But while I was so grateful and so ecstatic for her feedback, I was also frustrated. A part of me wondered why, if she’d taken the time to give me such detailed feedback, she didn’t just offer me rep? (In hindsight, I understand now why she didn’t offer rep. First, because it really was too much work to fix the book and her priorities are with her clients (rightly so). Second, because she didn’t know whether I could follow through with those revisions to produce something sellable. Third, because she simply didn’t love it enough, and that is a completely valid reason. I want my agent to love my book and to be passionate about it.)
So I was happy and crushed again all at once, but I at least knew now what was wrong. I stopped querying, set the book aside for later, and continued working on the cyberpunk fantasy.
I began querying that book a couple months later, and although interest was super high, the rejections did, indeed, start to trickle in. Yet again, I was doubting myself. “I really do suck at this. It’s never going to happen. You can’t write; why do you even try?” My lowest point was a few weeks into querying when I received three rejections in one day. I wanted to smother myself with my pillow.
Then, the next day, the email I’d been waiting for arrived. A response to my query from Suzie Townsend. My heart was pounding. I braced myself for “sorry this isn’t for me,” too afraid to even hope at that point, and then couldn’t understand what I was reading when I instead saw “love” and “call” and other words that I had to reread a few times.
After all the rejections (they number in the hundreds) and some tears as well, that “yes” finally came. And yours will, too.
(Of course, it’s not really done, not even close (oh god, submission), but it certainly feels like you’ve just survived a trek through Mordor.)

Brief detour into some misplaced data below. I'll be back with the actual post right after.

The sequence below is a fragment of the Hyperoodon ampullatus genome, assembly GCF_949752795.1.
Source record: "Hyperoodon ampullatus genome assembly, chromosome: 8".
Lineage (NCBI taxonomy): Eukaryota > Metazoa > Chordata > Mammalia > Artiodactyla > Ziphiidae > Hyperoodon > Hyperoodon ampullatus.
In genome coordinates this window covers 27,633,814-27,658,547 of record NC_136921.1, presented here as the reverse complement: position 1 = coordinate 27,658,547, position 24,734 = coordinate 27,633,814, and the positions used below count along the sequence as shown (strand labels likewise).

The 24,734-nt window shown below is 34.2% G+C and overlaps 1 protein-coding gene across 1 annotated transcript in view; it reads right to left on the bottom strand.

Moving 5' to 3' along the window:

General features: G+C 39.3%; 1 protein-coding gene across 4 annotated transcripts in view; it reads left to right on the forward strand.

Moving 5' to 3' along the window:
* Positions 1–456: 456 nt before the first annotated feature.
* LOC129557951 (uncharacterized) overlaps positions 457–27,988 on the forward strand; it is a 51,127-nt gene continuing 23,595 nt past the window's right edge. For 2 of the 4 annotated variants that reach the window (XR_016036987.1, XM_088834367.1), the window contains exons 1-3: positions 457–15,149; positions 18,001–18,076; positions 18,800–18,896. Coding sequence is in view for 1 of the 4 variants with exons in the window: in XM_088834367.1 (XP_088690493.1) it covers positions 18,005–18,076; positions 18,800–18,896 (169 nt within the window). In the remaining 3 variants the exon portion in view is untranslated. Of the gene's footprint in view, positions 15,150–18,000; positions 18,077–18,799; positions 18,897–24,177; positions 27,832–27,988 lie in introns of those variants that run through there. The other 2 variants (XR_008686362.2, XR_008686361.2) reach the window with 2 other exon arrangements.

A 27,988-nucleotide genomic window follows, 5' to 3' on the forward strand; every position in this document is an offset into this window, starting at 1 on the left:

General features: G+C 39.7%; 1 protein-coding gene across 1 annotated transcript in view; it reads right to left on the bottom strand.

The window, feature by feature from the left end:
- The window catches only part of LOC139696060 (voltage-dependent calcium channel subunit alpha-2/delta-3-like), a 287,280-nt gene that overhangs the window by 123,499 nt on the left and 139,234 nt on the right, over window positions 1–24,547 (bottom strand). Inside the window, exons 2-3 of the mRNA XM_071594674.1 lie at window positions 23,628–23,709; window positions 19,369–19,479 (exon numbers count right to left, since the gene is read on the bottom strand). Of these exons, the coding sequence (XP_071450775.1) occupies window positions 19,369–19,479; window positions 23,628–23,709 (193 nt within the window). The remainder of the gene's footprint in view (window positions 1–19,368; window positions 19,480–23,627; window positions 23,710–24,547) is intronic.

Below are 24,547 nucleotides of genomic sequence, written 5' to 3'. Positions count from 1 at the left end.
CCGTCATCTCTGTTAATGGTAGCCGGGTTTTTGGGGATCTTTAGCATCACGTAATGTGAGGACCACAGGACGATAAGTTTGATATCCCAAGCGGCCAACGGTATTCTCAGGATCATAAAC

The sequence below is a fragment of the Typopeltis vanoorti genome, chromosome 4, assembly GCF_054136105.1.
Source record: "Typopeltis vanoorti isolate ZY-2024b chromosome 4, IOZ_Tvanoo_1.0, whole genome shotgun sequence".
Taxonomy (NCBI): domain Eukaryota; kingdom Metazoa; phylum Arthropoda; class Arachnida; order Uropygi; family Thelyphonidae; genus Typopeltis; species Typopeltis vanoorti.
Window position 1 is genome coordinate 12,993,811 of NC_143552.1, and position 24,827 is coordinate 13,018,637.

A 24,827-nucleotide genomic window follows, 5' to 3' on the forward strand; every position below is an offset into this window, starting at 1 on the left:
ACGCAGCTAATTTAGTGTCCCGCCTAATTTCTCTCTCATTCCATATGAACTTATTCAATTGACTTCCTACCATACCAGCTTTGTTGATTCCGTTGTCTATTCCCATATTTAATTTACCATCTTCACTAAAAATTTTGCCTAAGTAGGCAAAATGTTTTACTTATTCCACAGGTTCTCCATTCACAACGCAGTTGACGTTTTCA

Well, I guess this turned into a Success Story after all. But not because I found representation or reached publication. And not because I got “lucky.” I persevered. I kept writing and learning and putting myself out there, with a query in one hand and all my hopes clutched in the other.
Don’t give up. Keep trying and keep writing. I believe in you.
About The Infinite:
The walls of Ninurta keep its citizens safe.
Kai always believed the only danger to the city came from within. Now, with a rebel force threatening the fragile government, the walls have become more of a prison than ever. To make matters worse, as Avan explores his new identity as an Infinite, Kai struggles to remind him what it means to be human. And she fears her brother, Reev, is involved with the rebels.
With the two people she cares about most on opposite sides of a brewing war, Kai will do whatever it takes to bring peace. But she’s lost her power to manipulate the threads of time, and she learns that a civil war might be the beginning of something far worse that will crumble not only Ninurta’s walls but also the entire city.
In this thrilling sequel to Gates of Thread and Stone, Kai must decide how much of her humanity she’s willing to lose to protect the only family she’s ever known.
Buy it here:
Lori is the author of young adult fantasy novels Gates of Thread and Stone and The Infinite. She has a borderline obsessive fascination with unicorns, is fond of talking in capslock, and loves to write about magic, manipulation, and family. She lives in Wisconsin with her husband, kids, and a friendly pitbull.
For more information, visit her here: